Journal of Clinical and Translational Hepatology

Journal of Clinical and Translational Hepatology

Saturday, 07 / 04 / 2020




Background and Aims: Lifestyle (exercise and dietary) modification is the mainstay of treatment for non-alcoholic fatty liver disease (NAFLD). However, there is paucity of data on effect of intensity of exercise in management of NAFLD, and we aimed to study the effect of variable intensities of exercise on NAFLD.

Methods: The study was performed in the Department of Gastroenterology of the SCB Medical College, Cuttack and the Biju Patnaik State Police Academy, Bhubaneswar. The subjects were police trainees [18 in a moderate intensity exercise group (MIG) and 19 in a low intensity exercise group (LIG)] recruited for a 6-month physical training course (261.8 Kcalorie, 3.6 metabolic equivalent in MIG and 153.6 Kcalorie, 2.1 metabolic equivalent in LIG). NAFLD was diagnosed by ultrasonography, with exclusion of all secondary causes of steatosis. All participants were evaluated by anthropometry (weight, height, body mass index (BMI), waist circumference), assessed for blood pressure and biochemical parameters (blood glucose, liver function test, lipid profile, serum insulin), and subjected to transabdominal ultrasonography before and after 6 months of physical training, and the results were compared.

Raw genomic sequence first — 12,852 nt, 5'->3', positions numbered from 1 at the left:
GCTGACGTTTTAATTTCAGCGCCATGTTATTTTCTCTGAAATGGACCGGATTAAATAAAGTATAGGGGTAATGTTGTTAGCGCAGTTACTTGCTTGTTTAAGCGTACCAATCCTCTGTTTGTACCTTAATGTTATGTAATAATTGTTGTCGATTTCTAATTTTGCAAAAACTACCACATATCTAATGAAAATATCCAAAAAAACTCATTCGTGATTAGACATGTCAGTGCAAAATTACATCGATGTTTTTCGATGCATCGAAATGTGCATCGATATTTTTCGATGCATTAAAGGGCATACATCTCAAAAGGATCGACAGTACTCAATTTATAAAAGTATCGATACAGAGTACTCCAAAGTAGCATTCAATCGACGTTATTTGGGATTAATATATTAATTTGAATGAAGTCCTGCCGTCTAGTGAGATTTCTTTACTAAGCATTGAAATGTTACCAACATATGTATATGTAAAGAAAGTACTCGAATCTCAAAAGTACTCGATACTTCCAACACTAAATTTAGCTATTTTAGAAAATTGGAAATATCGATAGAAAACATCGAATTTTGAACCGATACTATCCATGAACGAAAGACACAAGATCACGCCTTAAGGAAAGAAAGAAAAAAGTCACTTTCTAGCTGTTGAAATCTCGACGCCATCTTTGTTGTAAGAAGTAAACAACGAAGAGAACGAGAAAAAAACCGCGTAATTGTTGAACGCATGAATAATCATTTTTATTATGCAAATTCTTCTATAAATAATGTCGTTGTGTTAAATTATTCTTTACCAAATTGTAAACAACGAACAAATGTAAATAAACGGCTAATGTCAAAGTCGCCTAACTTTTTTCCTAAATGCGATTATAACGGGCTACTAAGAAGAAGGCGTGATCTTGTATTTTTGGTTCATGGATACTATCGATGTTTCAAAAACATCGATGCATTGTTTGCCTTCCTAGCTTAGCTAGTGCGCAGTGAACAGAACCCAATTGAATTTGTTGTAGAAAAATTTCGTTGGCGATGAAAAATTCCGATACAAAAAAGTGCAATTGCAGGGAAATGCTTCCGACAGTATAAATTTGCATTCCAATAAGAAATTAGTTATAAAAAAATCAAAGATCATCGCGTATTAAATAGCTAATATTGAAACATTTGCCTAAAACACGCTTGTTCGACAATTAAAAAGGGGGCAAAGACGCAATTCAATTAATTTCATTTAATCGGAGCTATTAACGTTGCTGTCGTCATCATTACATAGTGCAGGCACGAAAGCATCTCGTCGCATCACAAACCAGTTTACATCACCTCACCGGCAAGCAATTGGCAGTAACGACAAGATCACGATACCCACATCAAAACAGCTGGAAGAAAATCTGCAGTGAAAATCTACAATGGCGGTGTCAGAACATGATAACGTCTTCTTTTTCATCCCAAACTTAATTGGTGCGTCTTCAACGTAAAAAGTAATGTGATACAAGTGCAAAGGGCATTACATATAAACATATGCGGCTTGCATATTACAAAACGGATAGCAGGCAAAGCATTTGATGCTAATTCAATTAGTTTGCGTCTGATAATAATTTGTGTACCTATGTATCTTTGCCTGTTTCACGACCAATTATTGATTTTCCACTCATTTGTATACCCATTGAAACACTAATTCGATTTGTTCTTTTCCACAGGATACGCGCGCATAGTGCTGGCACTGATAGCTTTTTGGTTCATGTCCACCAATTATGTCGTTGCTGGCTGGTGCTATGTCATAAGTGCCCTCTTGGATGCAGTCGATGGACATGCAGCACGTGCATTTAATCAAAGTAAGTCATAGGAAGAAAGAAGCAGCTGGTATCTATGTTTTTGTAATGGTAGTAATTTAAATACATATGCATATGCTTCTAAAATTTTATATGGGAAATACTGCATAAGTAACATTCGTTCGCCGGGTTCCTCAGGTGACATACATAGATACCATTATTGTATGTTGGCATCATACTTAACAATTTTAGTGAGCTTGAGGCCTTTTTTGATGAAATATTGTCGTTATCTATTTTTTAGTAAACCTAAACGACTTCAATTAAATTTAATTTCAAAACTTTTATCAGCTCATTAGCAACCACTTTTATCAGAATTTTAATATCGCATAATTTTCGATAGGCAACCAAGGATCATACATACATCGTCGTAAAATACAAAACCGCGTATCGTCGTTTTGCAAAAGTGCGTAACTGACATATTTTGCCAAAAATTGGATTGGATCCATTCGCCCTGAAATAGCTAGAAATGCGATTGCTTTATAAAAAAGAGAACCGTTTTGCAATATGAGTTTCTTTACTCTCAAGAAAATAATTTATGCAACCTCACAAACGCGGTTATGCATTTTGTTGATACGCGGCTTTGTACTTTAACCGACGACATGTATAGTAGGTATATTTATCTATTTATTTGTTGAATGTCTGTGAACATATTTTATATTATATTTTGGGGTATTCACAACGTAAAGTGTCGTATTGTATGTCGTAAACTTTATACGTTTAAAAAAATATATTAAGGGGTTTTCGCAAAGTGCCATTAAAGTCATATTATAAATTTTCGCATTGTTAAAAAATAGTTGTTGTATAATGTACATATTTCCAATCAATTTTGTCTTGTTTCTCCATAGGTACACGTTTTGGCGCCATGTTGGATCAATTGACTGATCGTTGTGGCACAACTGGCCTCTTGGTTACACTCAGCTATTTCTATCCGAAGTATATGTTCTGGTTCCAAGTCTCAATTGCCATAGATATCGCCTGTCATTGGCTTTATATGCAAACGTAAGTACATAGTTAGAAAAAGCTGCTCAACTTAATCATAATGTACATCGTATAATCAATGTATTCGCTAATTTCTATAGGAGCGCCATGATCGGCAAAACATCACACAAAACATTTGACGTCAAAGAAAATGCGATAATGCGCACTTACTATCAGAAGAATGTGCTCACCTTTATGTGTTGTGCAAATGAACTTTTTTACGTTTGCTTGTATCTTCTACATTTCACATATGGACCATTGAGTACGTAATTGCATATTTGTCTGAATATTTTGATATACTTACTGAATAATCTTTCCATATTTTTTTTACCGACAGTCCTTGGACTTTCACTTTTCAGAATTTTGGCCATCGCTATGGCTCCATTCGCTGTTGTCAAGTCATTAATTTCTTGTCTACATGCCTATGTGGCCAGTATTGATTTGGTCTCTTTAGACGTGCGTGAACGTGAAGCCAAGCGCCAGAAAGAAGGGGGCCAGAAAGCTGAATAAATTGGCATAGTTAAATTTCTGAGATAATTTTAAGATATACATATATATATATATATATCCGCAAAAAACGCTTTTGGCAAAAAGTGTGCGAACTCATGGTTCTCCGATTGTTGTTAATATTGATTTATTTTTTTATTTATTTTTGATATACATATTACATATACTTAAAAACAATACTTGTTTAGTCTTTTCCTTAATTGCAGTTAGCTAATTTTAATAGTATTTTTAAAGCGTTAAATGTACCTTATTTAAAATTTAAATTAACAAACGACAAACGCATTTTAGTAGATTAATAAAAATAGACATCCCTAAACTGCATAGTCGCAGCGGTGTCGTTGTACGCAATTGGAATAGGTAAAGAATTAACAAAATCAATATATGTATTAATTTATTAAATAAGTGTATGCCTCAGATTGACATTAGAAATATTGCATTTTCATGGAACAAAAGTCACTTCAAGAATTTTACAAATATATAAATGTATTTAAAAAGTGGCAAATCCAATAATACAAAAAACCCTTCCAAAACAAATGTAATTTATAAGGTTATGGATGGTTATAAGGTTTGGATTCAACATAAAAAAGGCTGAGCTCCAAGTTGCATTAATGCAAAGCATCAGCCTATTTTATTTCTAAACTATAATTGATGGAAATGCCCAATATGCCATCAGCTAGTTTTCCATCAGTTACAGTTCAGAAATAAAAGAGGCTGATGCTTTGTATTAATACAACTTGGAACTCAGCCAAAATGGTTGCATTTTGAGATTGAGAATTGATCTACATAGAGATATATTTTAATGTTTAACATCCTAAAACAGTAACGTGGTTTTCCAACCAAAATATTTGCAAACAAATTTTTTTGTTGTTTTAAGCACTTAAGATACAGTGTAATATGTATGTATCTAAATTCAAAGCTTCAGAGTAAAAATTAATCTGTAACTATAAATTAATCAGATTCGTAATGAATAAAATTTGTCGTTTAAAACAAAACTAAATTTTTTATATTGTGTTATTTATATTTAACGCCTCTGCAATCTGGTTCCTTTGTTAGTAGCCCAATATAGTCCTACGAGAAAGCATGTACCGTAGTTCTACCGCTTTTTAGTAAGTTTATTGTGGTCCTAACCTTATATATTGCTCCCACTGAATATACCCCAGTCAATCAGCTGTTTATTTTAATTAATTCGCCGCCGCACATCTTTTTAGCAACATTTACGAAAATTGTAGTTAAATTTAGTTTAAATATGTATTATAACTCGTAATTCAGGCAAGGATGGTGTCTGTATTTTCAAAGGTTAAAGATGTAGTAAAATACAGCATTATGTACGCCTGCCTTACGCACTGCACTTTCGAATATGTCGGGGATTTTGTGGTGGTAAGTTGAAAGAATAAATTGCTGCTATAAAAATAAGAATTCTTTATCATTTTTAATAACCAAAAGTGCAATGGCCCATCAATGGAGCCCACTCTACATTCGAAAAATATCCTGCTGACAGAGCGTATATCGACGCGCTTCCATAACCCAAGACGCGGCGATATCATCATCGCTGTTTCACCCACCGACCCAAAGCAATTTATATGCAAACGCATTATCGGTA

Results: Both the groups had similar BMI, fasting plasma glucose, AST, gamma-glutamyl transpeptidase, insulin, and homeostatic model assessment-insulin resistance (known as HOMA-IR) (p>0.05). However, subjects in the LIG were older and had lower alanine transaminase, higher triglycerides and lower high-density lipoproteins than MIG subjects. There was a significant reduction in BMI (27.0±2.1 to 26.8±2.0; p=0.001), fasting blood glucose (106.7±21.6 to 85.8±19.0; p<0.001), serum triglycerides (167.5±56.7 to 124.6±63.5; p=0.017), total cholesterol (216.8±29.2 to 196.7±26.6; p=0.037), low-density lipoprotein cholesterol (134.6±21.4 to 130.5±21.9; p=0.010), serum aspartate transaminase (39.3±32.2 to 30.9±11.4; p<0.001), serum alanine transaminase (56.6±28.7 to 33.0±11.3; p<0.001) and HOMA-IR (2.63±2.66 to 1.70±2.59; p<0.001) in the MIG. However, changes in these parameters in the LIG were non-significant. Hepatic steatosis regressed in 66.7% of the NAFLD subjects in the MIG but in only 26.3% of the LIG NAFLD subjects (p=0.030).

Conclusions:Moderate rather than low intensity physical activity causes significant improvement in BMI, serum triglycerides, cholesterol, serum transaminases and HOMA-IR, and regression of ultrasonographic fatty change in liver among NAFLD subjects.


Exercise, NAFLD, Intensity, Physical activity


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